NRLA Expresses Disappointment Over Rising Court Costs for Landlords

The National Residential Landlords Association (NRLA) has voiced significant disappointment following the government’s decision to increase court fees for landlords. This decision comes at a time when there is already considerable dissatisfaction with the performance of the courts.

Court Fee Hikes Spark Outrage Among Landlords
The NRLA has criticised the government for raising court fees by 10% next month, which will see the cost of a possession claim rise to nearly £400. A spokesperson from the NRLA remarked, “Landlords and tenants in the private rented sector are reliant on a consistent, fair, and timely service from HM Courts & Tribunals, which is often found wanting. Increasing the cost of accessing justice without a corresponding improvement in the service provided seems unjustified.”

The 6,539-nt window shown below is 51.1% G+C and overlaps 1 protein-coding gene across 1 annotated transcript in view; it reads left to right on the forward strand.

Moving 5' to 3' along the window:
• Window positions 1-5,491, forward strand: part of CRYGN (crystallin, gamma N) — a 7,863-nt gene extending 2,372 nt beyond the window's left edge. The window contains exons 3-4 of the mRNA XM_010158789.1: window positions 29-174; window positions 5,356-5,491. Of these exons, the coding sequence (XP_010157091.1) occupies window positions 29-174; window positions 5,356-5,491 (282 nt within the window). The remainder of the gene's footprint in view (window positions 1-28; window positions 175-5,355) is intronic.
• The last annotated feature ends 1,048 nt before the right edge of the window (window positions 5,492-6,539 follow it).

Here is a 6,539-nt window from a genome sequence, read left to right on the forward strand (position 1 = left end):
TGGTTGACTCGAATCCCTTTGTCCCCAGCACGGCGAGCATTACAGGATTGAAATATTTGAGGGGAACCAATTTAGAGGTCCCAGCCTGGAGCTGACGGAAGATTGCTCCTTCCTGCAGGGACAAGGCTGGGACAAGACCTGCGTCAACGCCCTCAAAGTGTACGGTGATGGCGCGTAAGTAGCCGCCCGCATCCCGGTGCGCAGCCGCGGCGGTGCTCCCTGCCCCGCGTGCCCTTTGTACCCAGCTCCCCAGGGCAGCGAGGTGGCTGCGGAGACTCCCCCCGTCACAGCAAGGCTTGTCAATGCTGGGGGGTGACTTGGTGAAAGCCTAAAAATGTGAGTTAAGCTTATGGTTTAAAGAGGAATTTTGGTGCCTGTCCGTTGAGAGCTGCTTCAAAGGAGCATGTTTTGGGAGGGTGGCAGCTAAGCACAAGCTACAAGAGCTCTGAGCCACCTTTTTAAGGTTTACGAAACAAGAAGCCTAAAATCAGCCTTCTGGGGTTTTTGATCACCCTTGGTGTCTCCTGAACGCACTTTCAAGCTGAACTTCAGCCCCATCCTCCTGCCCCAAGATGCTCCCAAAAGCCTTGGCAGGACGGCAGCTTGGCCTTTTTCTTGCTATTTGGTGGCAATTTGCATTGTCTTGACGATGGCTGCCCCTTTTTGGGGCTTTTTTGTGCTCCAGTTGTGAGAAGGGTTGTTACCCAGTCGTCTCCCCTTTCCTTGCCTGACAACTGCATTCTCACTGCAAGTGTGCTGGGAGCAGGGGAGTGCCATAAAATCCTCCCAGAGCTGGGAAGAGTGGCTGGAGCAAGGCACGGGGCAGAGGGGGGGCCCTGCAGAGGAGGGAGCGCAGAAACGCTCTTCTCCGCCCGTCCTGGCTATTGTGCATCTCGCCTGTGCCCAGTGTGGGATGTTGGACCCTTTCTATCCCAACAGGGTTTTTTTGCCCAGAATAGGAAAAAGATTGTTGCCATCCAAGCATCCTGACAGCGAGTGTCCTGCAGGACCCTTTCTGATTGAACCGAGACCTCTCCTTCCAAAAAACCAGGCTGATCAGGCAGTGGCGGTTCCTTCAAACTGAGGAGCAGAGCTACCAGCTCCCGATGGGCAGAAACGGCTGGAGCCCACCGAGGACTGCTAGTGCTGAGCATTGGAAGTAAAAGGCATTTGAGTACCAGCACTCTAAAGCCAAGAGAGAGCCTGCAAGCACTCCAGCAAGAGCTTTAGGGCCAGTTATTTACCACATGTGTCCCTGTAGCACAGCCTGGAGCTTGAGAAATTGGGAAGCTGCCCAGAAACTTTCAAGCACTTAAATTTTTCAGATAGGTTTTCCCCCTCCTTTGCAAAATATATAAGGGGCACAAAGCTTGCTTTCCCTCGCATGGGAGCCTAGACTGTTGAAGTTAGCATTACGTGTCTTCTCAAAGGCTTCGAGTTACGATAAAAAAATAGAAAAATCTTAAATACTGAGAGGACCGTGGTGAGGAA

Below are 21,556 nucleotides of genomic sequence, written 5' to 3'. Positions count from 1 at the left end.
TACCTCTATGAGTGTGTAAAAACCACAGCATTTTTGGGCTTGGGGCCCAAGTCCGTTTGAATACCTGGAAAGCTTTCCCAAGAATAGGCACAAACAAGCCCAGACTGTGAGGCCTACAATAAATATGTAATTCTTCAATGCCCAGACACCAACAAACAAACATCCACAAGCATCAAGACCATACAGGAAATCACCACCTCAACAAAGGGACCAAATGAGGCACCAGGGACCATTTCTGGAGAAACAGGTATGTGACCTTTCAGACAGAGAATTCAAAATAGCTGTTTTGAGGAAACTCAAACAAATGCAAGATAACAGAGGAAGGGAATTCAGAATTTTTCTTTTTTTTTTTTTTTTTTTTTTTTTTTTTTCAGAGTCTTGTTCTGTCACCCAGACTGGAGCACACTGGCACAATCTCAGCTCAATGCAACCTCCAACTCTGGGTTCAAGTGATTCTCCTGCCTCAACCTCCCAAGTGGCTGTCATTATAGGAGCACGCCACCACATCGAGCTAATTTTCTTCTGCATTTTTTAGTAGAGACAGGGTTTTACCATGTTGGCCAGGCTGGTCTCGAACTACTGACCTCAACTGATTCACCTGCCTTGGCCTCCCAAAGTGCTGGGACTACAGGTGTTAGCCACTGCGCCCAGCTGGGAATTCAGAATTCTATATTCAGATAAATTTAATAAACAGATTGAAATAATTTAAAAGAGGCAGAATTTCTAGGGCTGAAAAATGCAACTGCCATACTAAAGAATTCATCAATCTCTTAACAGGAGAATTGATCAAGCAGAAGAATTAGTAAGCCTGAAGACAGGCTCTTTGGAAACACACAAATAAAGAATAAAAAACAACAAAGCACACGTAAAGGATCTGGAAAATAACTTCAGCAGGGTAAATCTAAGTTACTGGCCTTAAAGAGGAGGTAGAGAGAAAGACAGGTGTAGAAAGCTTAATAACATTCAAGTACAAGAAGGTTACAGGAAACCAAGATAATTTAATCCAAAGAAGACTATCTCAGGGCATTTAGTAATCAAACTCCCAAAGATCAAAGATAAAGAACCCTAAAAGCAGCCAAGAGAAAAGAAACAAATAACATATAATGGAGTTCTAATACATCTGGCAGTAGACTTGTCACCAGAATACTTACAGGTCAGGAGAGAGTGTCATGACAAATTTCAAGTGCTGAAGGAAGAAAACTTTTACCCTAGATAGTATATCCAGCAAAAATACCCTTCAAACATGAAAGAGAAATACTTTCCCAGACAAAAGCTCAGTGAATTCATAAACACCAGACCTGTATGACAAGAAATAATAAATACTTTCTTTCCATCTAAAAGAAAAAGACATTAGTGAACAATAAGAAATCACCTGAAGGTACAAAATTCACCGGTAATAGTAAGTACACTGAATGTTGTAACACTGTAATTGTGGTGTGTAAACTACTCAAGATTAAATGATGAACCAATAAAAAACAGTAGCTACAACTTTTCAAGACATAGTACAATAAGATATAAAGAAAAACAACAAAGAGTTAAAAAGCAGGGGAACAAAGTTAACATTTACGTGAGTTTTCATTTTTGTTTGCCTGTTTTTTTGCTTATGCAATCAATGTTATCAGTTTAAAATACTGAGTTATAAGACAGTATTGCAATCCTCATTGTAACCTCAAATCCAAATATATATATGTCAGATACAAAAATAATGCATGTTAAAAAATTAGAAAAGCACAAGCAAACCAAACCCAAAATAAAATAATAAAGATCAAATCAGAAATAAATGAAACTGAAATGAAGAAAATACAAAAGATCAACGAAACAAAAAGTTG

Specific Increases Impacting Landlords
This fee hike will affect 202 different fees across the board. Notably, the costs impacting landlords will include the price of a warrant of possession, which will increase from £130 to £143; the fee for most orders to enforce a money judgement, rising from £119 to £131; and the charge for making a possession claim in the county court, which will jump from £355 to £391.

Government’s Response to Consultation Feedback
During the consultation phase prior to the implementation of the fee increase, the majority of respondents indicated that any rise above the cost of living would be unfair. Despite this feedback, the government proceeded with the increases, albeit at a rate lower than the 17.8% hike applied to costs between 2021 and 2023. This decision has been met with dismay by the NRLA and stakeholders who rely on court services for resolving disputes in the rental sector.